He also feels that as there are many, many good students out there, and that India needs many more organisations like this.

As a part of the Disha Youth Movement (of all Disha scholars who are in college), the college students under Disha take classes for their school counterparts. 

He also wants to help at least one student when he starts working.

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Photographs: Sreeram Selvaraj
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It is not only education of children that the foundation helps. The Disha Sports Academy trains children in boxing, athletics and football. "We feel a little bit of effort will give good results. But we need a lot of money in sports as we have to hire good coaches, spend money on their food and well being," says Latha Rajan.

The slogan at the Disha Sports Academy is 'Olympic Gold'. Here again, students from corporation schools are chosen based on their interest and ability in sports. The results are already showing with their children winning medals at the national level.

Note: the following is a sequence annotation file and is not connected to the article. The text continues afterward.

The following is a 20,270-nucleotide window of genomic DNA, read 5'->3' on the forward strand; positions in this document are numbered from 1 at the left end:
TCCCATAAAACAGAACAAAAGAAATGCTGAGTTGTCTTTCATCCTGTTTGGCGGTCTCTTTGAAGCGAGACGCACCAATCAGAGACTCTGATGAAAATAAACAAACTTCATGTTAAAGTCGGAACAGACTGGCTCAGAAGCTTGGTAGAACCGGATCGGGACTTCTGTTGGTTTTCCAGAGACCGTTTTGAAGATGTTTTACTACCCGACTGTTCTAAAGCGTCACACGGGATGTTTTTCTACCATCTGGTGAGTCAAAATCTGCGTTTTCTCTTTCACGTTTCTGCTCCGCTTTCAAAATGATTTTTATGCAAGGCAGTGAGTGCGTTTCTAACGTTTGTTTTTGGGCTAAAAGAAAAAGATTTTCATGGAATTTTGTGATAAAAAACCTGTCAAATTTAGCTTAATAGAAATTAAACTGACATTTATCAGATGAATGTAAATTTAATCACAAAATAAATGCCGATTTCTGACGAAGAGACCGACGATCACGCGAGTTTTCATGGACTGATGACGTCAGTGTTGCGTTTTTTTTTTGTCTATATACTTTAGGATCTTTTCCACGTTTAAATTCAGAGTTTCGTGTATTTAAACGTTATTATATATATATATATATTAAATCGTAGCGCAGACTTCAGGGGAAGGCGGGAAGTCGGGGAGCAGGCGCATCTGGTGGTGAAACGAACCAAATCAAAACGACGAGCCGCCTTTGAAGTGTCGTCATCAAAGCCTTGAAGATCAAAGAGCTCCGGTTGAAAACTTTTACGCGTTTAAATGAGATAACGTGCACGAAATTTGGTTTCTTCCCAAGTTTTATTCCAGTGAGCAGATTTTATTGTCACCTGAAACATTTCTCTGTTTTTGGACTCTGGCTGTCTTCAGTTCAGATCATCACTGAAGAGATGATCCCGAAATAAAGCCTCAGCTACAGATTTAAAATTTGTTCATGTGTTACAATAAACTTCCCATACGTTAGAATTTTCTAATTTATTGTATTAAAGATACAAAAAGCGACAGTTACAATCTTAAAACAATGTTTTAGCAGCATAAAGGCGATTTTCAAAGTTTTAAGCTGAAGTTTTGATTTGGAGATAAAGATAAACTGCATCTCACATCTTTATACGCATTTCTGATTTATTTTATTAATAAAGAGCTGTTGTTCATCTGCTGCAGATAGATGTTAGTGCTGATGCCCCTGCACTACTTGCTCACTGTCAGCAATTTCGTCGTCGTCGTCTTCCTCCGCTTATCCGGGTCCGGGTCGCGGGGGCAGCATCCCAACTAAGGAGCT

Latha Rajan says that the Academy is looking for partners so that they can include more children in the academy.

Seventeen-year-old Pavithran started boxing three years ago but after he became a Disha scholar and got training under reputed coaches, he has won a gold medal at the state under-19 level and also participated at the national level.

Fifteen-year-old Simon also has won gold medals at the state and national school competitions. "Olympics Gold is our aim and we are sure we will be able to achieve that."


Photographs: Sreeram Selvaraj